Jordan announced new measures yesterday to stem the spread of Covid-19 infections from neighbouring Saudi Arabia. The move is in response to a new outbreak of the disease which was brought into Jordan by a cross-border truck driver.
The driver had been tested at the Omari checkpoint when crossing from Saudi Arabia into Jordan – as all drivers are. The initial result was negative and he returned to his home in Mafraq province after signing a pledge to quarantine himself for two weeks. A second test, 14 days later, came back positive and the driver is now in hospital.
Far from isolating himself, though, the driver hosted an Iftar banquet and had direct contact with about 140 people – at least 47 of whom are now infected. The resulting outbreak abruptly ended a 10-day period when no new infections had been detected inside the country.
In contrast to Jordan's relative success in controlling the virus, Saudi Arabia is currently reporting more than 1,000 new cases every day, and infected truck drivers have been arriving at the Jordanian border in a steady trickle – there were five yesterday.
The problem is not so much those who test positive but those whose infection is too recent to show up in the test. In theory, the quarantine period should take care of that but quarantine at home is fraught with risks if drivers don't observe the rules.
Yesterday the Jordanian government announced four new measures aimed at dealing with the situation:
1. Jordanian drivers returning from Saudi Arabia will now be quarantined at military schools in the Azraq area. This is a temporary arrangement while a special quarantine site "consisting of caravans and camps" is prepared near the Omari crossing.
2. Non-Jordanian drivers will be allowed to make their deliveries but will be escorted by security patrols until they return to the Saudi border.
3. To avoid jeopardising cross-border trade the number of drivers plying the route will need to be increased to allow for quarantining. There are more than 1,000 drivers working between the two countries and around a quarter of those cross the border every day. According to the Jordanians, both countries have agreed to "facilitate the granting and renewal of visas for truck drivers" so that more can take part.
4. The fourth measure is intended to discover forbidden gatherings – such as the Mafraq driver's banquet. According to the media affairs minister, the National Center for Security and Crisis Management (NCSCM) has developed an electronic application called "Radar-C" with the ability to detect "all kinds of gatherings", identify their location and "enable the concerned agencies to take the necessary action".
This sounds rather similar to the Israeli system known as "The Tool" which monitors the locations of all mobile phones and all the numbers called.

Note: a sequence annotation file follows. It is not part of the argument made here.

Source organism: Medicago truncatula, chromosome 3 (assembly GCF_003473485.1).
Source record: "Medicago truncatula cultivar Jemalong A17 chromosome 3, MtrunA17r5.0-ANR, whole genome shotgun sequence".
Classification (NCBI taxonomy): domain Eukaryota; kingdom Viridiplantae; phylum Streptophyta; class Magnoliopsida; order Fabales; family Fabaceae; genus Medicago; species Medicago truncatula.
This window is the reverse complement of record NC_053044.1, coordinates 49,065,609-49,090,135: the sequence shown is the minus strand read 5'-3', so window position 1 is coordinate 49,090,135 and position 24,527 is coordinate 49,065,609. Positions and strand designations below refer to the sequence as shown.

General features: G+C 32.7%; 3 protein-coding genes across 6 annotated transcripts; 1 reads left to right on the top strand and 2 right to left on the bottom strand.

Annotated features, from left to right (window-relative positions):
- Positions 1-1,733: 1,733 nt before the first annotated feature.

Amid Yemen's rapidly-emerging Covid-19 epidemic, rival factions are blaming each other.
In the south, the internationally-recognised (but dispossessed) government says the "recklessness" of southern separatists is frustrating its efforts to tackle the disease.
Meanwhile, the Houthis who rule much of the north are still not admitting that any Yemenis have become infected in the areas under their control – despite laboratory evidence to the contrary.
Yesterday the Houthis announced a second Covid-19 case in the capital, Sanaa, but said the person had brought the virus into the city from the south. The only previous case announced by the Houthis involved a Somali who was found dead in a hotel.
On Tuesday, a series of tests confirmed that at least four Yemenis in the north have been infected – three of them in Sanaa. The Houthis made no public mention of these and when parts of Sanaa were placed under curfew next day it was presented as a trial run to test readiness for a potential outbreak.
On Friday the Houthis disclosed that they have been holding hundreds of people at quarantine centres in the Sanaa area. According to their official news agency a total of 881 people have so far been quarantined, including 449 Ethiopians and 56 other non-Yemenis. Most have been released but 43 people remain in quarantine.
A further 7,321 Covid-19 infections have been reported in the Middle East and North Africa since yesterday's update. Of those, 1,701 were in Saudi Arabia and 1,556 in Iran.
Egypt reported 495 new cases – its largest single-day increase so far.
The list below shows cumulative totals (excluding Iran) since the outbreak began, with day-on-day increases in brackets.
Algeria 5,369 (+187)
Bahrain 4,444 (+245)
Egypt 8,476 (+495)
Iraq 2,603 (+60)
Israel 16,444 (+35)
Jordan 508 (+14)
Kuwait 7,208 (+641)
Lebanon 796 (+12)
Libya 64 (-)
Morocco 5,873 (+212)
Oman 3,224 (+112)
Palestine 547 (-)
Qatar 20,201 (+1,311)
Saudi Arabia 35,432 (+1,701)
Sudan 1,111 (+181)
Syria 47 (+2)
Tunisia 1,030 (+4)
UAE 16,793 (+553)
Yemen 36 (+11)
TOTAL: 130,170 (+5,765)
Note: Yemen's total includes two cases reported by the unrecognised Houthi government in the north of the country.
A further 120 coronavirus-related deaths were reported in the region yesterday – 55 of them in Iran and 21 in Egypt.
The list below shows cumulative totals of reported deaths in the region outside Iran, with day-on-day increases in brackets.
Algeria 488 (+5)
Bahrain 8 (-)
Egypt 503 (+21)
Iraq 104 (+2)
Israel 245 (-)
Jordan 9 (-)
Kuwait 47 (+3)
Lebanon 26 (+1)
Libya 3 (-)
Morocco 186 (+1)
Oman 17 (+2)
Palestine 4 (-)
Qatar 12 (-)
Saudi Arabia 229 (+10)
Sudan 59 (+7)
Syria 3 (-)
Tunisia 45 (+1)
UAE 174 (+9)
Yemen 8 (+3)
TOTAL: 2,170 (+65)
Note: Yemen's total includes one death reported by the unrecognised Houthi government in the north of the country.
For anyone interested: A spreadsheet documenting the coronavirus cases and deaths reported in the region each day can be viewed here.